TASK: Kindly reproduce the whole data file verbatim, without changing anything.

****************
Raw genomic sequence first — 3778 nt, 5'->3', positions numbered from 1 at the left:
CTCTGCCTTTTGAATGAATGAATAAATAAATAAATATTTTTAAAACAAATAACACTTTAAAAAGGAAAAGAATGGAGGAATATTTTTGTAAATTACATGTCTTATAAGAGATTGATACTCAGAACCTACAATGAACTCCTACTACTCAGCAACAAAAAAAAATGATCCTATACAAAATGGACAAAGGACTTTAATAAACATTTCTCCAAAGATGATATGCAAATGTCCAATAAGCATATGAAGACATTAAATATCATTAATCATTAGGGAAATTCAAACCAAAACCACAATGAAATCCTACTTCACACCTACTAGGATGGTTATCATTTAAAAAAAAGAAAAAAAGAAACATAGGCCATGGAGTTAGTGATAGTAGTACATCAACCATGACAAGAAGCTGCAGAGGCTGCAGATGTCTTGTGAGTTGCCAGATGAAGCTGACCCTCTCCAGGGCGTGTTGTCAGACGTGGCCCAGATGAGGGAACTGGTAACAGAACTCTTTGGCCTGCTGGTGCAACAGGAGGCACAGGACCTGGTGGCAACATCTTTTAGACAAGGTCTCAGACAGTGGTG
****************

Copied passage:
Raw genomic sequence first — 3778 nt, 5'->3', positions numbered from 1 at the left:
CTCTGCCTTTTGAATGAATGAATAAATAAATAAATATTTTTAAAACAAATAACACTTTAAAAAGGAAAAGAATGGAGGAATATTTTTGTAAATTACATGTCTTATAAGAGATTGATACTCAGAACCTACAATGAACTCCTACTACTCAGCAACAAAAAAAAATGATCCTATACAAAATGGACAAAGGACTTTAATAAACATTTCTCCAAAGATGATATGCAAATGTCCAATAAGCATATGAAGACATTAAATATCATTAATCATTAGGGAAATTCAAACCAAAACCACAATGAAATCCTACTTCACACCTACTAGGATGGTTATCATTTAAAAAAAAGAAAAAAAGAAACATAGGCCATGGAGTTAGTGATAGTAGTACATCAACCATGACAAGAAGCTGCAGAGGCTGCAGATGTCTTGTGAGTTGCCAGATGAAGCTGACCCTCTCCAGGGCGTGTTGTCAGACGTGGCCCAGATGAGGGAACTGGTAACAGAACTCTTTGGCCTGCTGGTGCAACAGGAGGCACAGGACCTGGTGGCAACATCTTTTAGACAAGGTCTCAGACAGTGGTG